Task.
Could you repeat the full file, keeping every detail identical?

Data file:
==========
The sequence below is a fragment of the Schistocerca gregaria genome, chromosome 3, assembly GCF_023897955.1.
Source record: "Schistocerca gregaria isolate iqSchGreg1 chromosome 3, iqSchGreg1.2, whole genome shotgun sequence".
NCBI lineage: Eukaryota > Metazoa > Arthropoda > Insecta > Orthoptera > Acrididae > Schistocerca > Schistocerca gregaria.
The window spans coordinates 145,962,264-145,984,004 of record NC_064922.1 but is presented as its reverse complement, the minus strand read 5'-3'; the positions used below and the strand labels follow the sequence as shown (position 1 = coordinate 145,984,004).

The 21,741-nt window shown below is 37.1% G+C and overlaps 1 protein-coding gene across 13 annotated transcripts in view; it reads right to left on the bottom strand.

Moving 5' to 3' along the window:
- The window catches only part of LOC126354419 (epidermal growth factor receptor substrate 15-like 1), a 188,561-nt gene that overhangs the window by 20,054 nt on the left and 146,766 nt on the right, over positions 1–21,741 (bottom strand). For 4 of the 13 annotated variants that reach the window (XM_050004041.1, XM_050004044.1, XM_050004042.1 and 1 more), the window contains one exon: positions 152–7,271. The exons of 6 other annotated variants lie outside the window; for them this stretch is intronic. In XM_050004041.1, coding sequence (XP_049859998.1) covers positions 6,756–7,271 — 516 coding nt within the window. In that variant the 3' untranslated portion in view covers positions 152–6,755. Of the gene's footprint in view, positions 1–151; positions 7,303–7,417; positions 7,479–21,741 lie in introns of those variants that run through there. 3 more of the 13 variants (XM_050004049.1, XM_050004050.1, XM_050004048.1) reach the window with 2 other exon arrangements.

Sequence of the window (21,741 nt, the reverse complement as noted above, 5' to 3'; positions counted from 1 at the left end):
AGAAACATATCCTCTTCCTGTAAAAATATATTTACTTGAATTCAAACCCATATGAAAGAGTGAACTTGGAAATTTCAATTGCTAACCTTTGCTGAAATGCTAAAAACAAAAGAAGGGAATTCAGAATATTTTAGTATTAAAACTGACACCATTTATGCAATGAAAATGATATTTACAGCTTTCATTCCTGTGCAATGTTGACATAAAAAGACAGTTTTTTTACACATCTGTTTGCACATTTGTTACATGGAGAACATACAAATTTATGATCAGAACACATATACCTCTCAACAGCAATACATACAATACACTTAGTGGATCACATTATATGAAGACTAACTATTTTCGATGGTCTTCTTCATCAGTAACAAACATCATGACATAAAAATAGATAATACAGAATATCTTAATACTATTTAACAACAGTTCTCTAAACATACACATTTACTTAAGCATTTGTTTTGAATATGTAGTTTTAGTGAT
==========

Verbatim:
The sequence below is a fragment of the Schistocerca gregaria genome, chromosome 3, assembly GCF_023897955.1.
Source record: "Schistocerca gregaria isolate iqSchGreg1 chromosome 3, iqSchGreg1.2, whole genome shotgun sequence".
NCBI lineage: Eukaryota > Metazoa > Arthropoda > Insecta > Orthoptera > Acrididae > Schistocerca > Schistocerca gregaria.
The window spans coordinates 145,962,264-145,984,004 of record NC_064922.1 but is presented as its reverse complement, the minus strand read 5'-3'; the positions used below and the strand labels follow the sequence as shown (position 1 = coordinate 145,984,004).

The 21,741-nt window shown below is 37.1% G+C and overlaps 1 protein-coding gene across 13 annotated transcripts in view; it reads right to left on the bottom strand.

Moving 5' to 3' along the window:
- The window catches only part of LOC126354419 (epidermal growth factor receptor substrate 15-like 1), a 188,561-nt gene that overhangs the window by 20,054 nt on the left and 146,766 nt on the right, over positions 1–21,741 (bottom strand). For 4 of the 13 annotated variants that reach the window (XM_050004041.1, XM_050004044.1, XM_050004042.1 and 1 more), the window contains one exon: positions 152–7,271. The exons of 6 other annotated variants lie outside the window; for them this stretch is intronic. In XM_050004041.1, coding sequence (XP_049859998.1) covers positions 6,756–7,271 — 516 coding nt within the window. In that variant the 3' untranslated portion in view covers positions 152–6,755. Of the gene's footprint in view, positions 1–151; positions 7,303–7,417; positions 7,479–21,741 lie in introns of those variants that run through there. 3 more of the 13 variants (XM_050004049.1, XM_050004050.1, XM_050004048.1) reach the window with 2 other exon arrangements.

Sequence of the window (21,741 nt, the reverse complement as noted above, 5' to 3'; positions counted from 1 at the left end):
AGAAACATATCCTCTTCCTGTAAAAATATATTTACTTGAATTCAAACCCATATGAAAGAGTGAACTTGGAAATTTCAATTGCTAACCTTTGCTGAAATGCTAAAAACAAAAGAAGGGAATTCAGAATATTTTAGTATTAAAACTGACACCATTTATGCAATGAAAATGATATTTACAGCTTTCATTCCTGTGCAATGTTGACATAAAAAGACAGTTTTTTTACACATCTGTTTGCACATTTGTTACATGGAGAACATACAAATTTATGATCAGAACACATATACCTCTCAACAGCAATACATACAATACACTTAGTGGATCACATTATATGAAGACTAACTATTTTCGATGGTCTTCTTCATCAGTAACAAACATCATGACATAAAAATAGATAATACAGAATATCTTAATACTATTTAACAACAGTTCTCTAAACATACACATTTACTTAAGCATTTGTTTTGAATATGTAGTTTTAGTGAT